in the bill, there has been some significant pushback from the Legislature. The proponents of the bill claimed that they only wanted to add four simple procedures to the scope-of-practice for Optometrists. However, the language of the bill indicates that there would be 14 procedures that an Optometrist could NOT do (only Ophthalmologists could), but other areas would be within the scope-of-practice of optometrists. The NC Society of Eye Surgeons have pushed back strongly, and the NCAFP expressed concern due to the open-ended language of the bill. Recently, the House revised their bill and adopted language to have the NC Institute of Medicine conduct a study of the issue. The revised language passed the House and is now in the Senate. The Modernize Nursing Practice Act (H88 and S73): This bill received a hearing but not a vote in the House Health Committee in March. NCAFP Past President Dr. Conrad Flick (‘03) spoke against the bill on behalf of the NCAFP, expressing concern around quality of care and the length of education that an APRN would have when being able to practice independently. We also asked members to e-mail their legislators, and hundreds of you did. We’ve also had a current firstyear resident who previously completed her NP degree and served in that capacity for two years, meet with numerous members of the Legislature about the differences in training and education. There continues to be a strong nursing lobby on this issue, and it is unclear where
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the bill will ultimately land. However, your NCAFP Executive Committee and government affairs team have discussed the issue extensively to develop various options for numerous scenarios. Stay tuned. Opioids - The STOP Act (H243 / S175): The Strengthen Opioid Misuse Prevention (STOP) Act has been one of the most discussed pieces of legislation of the year. The bill proposes to strengthen numerous regulations governing the prescribing and dispensing of opioids, as well as providing greater addition treatment services. Status: MOSTLY POSITIVE. After much debate and numerous revisions, the bill has passed the House and moved onto the Senate. We successfully lobbied for several positive changes. The bill moves to require e-prescribing of opioids. We were successful in pushing this requirement date back to January 1, 2020 rather than it taking affect immediately. The legislation requires NPs and PAs to consult directly with their supervising physician if prescribing over 30-days of opioids. It also requires dispensers (pharmacists) to report to the Controlled Substances Reporting System (CSRS) by the close of the next business day after delivery. Finally, prescribers (physicians) would also be required to check the CSRS on the initial prescription and every three months. There were three significant changes that the NCAFP was successful in negotiating on this portion of the Spring 2017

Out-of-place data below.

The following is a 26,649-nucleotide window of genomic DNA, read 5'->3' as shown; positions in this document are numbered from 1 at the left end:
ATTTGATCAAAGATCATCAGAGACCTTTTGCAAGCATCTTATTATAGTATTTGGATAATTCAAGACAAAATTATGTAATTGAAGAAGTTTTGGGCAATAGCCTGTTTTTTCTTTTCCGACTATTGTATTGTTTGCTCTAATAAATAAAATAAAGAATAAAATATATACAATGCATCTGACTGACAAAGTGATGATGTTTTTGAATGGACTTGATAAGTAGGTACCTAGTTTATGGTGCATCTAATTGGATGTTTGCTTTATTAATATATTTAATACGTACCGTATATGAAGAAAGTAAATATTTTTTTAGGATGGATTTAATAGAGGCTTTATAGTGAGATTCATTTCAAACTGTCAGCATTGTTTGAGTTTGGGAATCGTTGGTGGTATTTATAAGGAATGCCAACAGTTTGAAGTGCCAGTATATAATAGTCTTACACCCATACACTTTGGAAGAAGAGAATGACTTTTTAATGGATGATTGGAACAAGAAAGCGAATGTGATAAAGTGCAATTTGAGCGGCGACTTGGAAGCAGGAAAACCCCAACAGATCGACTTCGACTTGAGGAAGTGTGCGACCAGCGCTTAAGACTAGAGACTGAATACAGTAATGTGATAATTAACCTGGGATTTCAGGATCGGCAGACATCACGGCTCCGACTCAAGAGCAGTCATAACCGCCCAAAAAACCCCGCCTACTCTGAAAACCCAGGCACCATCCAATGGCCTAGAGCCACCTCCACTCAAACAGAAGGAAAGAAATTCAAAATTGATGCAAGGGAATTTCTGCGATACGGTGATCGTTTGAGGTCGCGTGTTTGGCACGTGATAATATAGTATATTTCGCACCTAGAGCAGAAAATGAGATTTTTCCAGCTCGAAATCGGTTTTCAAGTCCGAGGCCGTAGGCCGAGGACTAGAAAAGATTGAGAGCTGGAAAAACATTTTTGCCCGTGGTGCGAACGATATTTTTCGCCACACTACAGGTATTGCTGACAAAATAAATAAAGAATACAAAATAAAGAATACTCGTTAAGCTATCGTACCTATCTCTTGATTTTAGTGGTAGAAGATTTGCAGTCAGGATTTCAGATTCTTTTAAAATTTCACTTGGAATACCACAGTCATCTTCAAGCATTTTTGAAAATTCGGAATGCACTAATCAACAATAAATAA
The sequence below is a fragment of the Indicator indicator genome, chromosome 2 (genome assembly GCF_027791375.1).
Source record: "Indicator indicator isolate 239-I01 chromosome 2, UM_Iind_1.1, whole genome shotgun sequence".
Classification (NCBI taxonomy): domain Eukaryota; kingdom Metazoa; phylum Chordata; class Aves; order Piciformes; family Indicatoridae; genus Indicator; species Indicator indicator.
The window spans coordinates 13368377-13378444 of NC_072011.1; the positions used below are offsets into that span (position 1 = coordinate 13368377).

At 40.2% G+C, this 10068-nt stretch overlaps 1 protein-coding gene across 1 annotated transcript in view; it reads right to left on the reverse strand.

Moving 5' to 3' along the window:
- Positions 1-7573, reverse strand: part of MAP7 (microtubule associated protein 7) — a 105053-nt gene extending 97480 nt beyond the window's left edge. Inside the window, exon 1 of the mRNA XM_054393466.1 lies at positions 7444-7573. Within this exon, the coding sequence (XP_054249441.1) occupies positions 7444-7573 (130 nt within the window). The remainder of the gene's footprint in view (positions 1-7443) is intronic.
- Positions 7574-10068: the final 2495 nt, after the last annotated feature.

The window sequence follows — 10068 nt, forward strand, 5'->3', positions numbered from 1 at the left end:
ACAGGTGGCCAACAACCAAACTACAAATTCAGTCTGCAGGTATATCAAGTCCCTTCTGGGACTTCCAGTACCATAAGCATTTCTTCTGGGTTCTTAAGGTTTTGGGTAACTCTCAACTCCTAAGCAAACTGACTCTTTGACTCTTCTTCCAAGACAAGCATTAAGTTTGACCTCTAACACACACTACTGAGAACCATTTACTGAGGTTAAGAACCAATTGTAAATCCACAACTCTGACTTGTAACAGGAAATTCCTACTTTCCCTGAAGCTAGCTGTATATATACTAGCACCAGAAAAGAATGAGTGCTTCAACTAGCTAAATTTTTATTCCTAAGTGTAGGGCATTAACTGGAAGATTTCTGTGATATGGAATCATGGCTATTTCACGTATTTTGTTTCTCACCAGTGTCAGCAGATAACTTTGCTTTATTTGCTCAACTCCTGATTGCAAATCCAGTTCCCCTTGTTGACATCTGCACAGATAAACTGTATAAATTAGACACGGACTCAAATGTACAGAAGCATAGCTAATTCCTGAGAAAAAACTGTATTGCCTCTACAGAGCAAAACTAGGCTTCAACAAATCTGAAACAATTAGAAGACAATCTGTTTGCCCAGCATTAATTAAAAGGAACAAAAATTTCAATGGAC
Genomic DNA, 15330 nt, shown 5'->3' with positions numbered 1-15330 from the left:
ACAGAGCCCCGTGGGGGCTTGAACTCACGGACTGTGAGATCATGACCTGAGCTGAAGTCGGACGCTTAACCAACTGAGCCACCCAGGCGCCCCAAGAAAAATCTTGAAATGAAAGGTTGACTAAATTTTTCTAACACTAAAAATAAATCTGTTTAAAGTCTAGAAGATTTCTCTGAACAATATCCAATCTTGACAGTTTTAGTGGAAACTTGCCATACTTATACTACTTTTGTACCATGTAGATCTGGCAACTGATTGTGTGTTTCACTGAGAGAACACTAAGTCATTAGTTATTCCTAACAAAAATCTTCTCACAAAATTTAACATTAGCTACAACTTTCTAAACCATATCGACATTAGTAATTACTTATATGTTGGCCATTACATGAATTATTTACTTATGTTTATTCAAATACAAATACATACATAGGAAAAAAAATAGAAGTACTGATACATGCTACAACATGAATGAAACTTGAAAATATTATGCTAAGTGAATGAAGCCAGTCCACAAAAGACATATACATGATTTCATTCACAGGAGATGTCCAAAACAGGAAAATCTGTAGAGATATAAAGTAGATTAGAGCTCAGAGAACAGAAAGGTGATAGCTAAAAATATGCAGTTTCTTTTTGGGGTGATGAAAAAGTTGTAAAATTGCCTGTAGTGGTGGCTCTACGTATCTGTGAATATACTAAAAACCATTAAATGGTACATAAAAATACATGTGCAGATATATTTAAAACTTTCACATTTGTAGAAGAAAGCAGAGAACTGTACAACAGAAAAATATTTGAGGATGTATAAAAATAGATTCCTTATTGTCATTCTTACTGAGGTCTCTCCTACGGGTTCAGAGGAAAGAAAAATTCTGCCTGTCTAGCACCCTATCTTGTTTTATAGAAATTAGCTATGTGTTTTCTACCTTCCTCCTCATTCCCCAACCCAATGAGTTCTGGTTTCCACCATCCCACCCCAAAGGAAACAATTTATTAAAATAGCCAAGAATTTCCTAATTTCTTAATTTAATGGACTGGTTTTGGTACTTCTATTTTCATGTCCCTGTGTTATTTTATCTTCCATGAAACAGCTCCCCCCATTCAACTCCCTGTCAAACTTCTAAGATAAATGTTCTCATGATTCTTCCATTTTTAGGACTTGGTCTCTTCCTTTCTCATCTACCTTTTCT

bill. First, an original suggestion was to have physicians check the CSRS at every prescription. Second, the implementation date for this will be 30-days after the State Chief Information Officer has certified that certain upgrades to the CSRS have been completed to make that system work more effectively and efficiently. Third, the bill would had applied to all Controlled II through Controlled V substances. The NCAFP was able to limit this requirement to certain “targeted controlled substances” in Categories II and III. This is pretty much limited to highly addictive pain killers. The bill also requires hospice providers to educate families on proper disposal of controlled substances. The bill had originally required the prescribing physician to ensure that a hospice patient’s leftover prescriptions were returned. In addition, the bill limits a 5-day supply for the first prescription on an acute pain (injury) visit and to 7-days for the first prescription post operatively. A pain management agreement is also required when prescribing for over 60-days.
Let’s make NCAFP’s voice even in Raleigh
This bill has now moved to the Senate for consideration. It has bi-partisan support in the House. These are just a sampling of the bills we are following this session. To date, we have evaluated or followed over 50 pieces of legislation, some that are very simple and some complex. While we won’t take positions on all 50 of those bills, we certainly are always looking for how they could impact you, our member.
FAMPAC Empowering Family Medicine
EDUCATION & PROFESSIONAL DEVELOPMENT By Kathryn Atkinson Manager, Meetings & Events
Summertime Conference to Feature Timely Topics: Saltwater, Sunshine & CME Mid-Summer Family Medicine Digest July 2 – July 6, 2017
When was the last time you wore flip flops to a conference?
2017 Mid-Summer Family Medicine Digest CONFERENCE & EXHIBITION 30+ AAFP Prescribed Credits • Program Chair: Jewell Carr, MD Make plans now to join us for a fun, educational week of half-day, interactive sessions. Tentative topics include: Gout Diabetes Pediatrics Sports Medicine Direct Primary Care Models
Depression Hypertension Travel Medicine Pain Management And much, much more!